NEW YORK (Reuters) - Shares in U.S. industrial companies and exporters may come under pressure through year end as the prospect of an interest rate hike from the Federal Reserve strengthens the dollar and weighs on Corporate America, analysts said.
Consumer stocks, the best performers on the S&P 500 .SPX so far this year, could continue to lead.
With Fed officials making it clear that the central bank is looking to raise rates by year end, the already strong dollar could rise even more as investors shift funds to the United States, taking advantage of rates that are higher than in the euro zone or Japan, where central banks are loosening policy.
The greenback is on track to close October at its highest in more than 12 years against the currencies of the major U.S. trading partners, according to the St. Louis Fed’s trade-weighted dollar index. That raises the possibility that companies exposed overseas will see a pinch if exports become pricier.
“You’re going to see a very competitive environment, one which some countries may use currency devaluation as a way to try to enhance their position,” said Bruce McCain, chief investment strategist at Key Private Bank in Cleveland.
“For that reason, we don’t see any near-term letup in the pressure that the dollar is likely going to exert on U.S. exporters.”
During the first quarter, while the greenback kept rising sharply, stocks in the industrial, financial, energy and utilities sectors posted negative returns. The best S&P 500 sector performers were healthcare and consumer discretionary names.
Wall Street’s recent rebound, however, has been led by these internationally exposed names, in part because they represented a better value for investors. As foreign markets rebounded in October, companies in the top 10 percent in terms of international revenue in the S&P 500 gained 15 percent, according to Bespoke Investment Group, a research firm in Harrison, New York.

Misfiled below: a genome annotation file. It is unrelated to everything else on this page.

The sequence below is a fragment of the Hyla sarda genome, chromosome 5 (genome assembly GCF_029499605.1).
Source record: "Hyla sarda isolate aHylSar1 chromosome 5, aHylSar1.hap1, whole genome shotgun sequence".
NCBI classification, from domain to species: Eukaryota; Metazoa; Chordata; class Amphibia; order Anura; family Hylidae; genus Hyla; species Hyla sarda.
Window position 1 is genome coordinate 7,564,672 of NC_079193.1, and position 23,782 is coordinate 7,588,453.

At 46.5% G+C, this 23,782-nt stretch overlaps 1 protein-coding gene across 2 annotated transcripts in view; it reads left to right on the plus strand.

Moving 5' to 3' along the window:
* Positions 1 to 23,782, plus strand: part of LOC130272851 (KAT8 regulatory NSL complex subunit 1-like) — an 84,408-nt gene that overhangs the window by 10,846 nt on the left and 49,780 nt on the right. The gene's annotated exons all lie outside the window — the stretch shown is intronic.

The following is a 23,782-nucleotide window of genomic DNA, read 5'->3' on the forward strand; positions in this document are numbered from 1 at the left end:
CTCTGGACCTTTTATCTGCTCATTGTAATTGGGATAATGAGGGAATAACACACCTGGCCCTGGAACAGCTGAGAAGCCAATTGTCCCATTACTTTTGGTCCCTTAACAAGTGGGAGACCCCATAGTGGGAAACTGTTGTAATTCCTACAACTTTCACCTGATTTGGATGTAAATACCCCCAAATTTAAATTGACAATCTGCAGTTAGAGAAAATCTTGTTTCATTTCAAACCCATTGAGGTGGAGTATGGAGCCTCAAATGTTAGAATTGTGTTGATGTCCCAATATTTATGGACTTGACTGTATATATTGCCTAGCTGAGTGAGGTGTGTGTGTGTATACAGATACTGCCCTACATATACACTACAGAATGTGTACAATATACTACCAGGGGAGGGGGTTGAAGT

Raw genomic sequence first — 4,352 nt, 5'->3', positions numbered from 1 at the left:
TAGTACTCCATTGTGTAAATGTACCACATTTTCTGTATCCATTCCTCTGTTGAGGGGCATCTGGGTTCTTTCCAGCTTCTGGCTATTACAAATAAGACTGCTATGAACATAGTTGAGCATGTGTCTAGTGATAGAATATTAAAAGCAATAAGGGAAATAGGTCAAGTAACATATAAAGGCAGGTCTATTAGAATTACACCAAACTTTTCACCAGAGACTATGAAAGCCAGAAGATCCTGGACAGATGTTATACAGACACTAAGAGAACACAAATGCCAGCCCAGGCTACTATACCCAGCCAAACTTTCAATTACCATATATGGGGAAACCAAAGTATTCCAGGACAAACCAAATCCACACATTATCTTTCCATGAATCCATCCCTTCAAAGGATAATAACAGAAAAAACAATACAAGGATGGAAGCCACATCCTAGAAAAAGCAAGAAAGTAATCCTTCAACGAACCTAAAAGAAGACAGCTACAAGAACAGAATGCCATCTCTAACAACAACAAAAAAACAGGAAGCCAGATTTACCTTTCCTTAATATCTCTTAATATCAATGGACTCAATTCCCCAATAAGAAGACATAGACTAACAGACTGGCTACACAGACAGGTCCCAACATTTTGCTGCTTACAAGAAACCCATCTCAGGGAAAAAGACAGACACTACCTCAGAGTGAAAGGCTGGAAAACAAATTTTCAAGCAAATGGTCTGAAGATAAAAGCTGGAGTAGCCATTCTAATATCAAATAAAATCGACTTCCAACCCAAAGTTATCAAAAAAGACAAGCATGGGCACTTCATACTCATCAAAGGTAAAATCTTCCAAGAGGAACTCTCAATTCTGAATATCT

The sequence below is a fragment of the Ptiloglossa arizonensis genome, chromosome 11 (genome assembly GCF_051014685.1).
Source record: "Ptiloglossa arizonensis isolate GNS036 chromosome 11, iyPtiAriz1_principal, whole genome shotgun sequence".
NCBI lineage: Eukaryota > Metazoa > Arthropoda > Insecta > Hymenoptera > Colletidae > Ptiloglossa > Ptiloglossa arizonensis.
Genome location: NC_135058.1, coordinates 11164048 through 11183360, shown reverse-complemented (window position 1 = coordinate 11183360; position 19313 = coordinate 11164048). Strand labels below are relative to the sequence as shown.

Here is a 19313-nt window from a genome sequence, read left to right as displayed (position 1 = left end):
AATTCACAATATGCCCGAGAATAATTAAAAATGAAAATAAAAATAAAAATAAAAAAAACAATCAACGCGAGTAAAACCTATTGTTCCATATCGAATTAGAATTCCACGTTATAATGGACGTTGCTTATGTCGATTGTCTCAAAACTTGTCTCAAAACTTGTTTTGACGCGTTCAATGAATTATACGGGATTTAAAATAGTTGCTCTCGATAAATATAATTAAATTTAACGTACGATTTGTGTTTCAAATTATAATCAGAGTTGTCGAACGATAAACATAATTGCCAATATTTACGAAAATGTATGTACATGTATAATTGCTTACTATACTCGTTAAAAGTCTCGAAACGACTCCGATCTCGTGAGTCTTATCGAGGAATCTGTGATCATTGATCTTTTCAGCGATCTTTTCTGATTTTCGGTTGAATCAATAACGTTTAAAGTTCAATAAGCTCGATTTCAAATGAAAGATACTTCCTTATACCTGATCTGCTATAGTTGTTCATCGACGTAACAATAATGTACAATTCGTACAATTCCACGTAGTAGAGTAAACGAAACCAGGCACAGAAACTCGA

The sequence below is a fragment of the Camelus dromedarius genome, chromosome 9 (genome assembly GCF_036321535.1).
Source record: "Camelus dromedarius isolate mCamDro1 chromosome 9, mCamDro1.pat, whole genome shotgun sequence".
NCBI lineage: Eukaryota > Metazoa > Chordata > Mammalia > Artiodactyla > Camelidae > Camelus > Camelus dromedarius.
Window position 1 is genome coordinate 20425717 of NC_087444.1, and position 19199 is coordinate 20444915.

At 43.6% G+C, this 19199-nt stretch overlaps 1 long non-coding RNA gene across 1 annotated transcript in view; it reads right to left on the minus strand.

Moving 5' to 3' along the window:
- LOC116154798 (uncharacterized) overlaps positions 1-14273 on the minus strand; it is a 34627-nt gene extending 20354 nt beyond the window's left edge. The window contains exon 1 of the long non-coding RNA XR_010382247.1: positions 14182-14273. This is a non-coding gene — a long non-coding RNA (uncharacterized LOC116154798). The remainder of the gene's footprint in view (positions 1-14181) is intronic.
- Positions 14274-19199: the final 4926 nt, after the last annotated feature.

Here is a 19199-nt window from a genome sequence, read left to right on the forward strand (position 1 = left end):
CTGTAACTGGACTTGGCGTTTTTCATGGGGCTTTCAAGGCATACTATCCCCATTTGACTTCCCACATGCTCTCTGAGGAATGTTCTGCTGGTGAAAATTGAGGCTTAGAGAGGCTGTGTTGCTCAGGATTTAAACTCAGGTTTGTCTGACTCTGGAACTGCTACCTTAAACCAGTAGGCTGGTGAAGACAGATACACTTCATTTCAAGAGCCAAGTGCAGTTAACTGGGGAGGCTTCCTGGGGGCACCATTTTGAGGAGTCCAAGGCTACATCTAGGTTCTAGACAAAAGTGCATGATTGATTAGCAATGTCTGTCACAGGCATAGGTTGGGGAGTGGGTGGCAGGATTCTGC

That may change if the dollar ventures into territory not seen in years.
Should the dollar keep pushing higher, it will pressure large manufacturers who operate overseas. Some, including General Motors (GM.N) and IBM (IBM.N), have already reported hits to the bottom line due to currency translation.
In March, the last time the dollar was this strong, United Technologies’ (UTX.N) Chief Executive Officer Greg Hayes said the company assumed “that we’re going to see the euro at parity with the dollar before the year” and so “we have to make sure the business is as lean as possible to offset these headwinds that we can’t control.”
He pointed to the benefit, weighted heavily to the largest companies, that an eventual parity would sharply stimulate consumption in Europe and could help offset the currency headwind.
A stronger dollar is a headwind “more on the Caterpillar side of things, where demand for heavy industry that goes with mining has had the rug pulled out from it,” said David Gilmore, partner at FX Analytics. “If you attach weak global demand to a higher dollar it is troubling for a lot of manufacturers.”
If the dollar rises more, U.S. consumers and consumer-oriented companies should benefit because some imports will be cheaper and the strong dollar should keep a lid on energy prices. The S&P 500 consumer discretionary sector .SPLRCD hit a record high Thursday.
Exporters will get a two-fold hit to balance sheets in a strong dollar environment. Their costs, which are in dollars, will be comparatively higher while their overseas sales will be weaker when they convert from local currencies.
“Many of the big firms have manufacturing in Europe and the hit is (only in currency) translation,” said Scott Lawson, who follows industrials as vice president of Dallas-based investment management firm Westwood Holdings Group.
“But for those that manufacture in the U.S., it’s not just that their sales and profits are translated back into the U.S. dollar at lower rates, but they face price competition within foreign markets that is difficult to offset versus the locals.”
Additional reporting by Lewis Krauskopf and Dion Rabouin; Editing by David Gregorio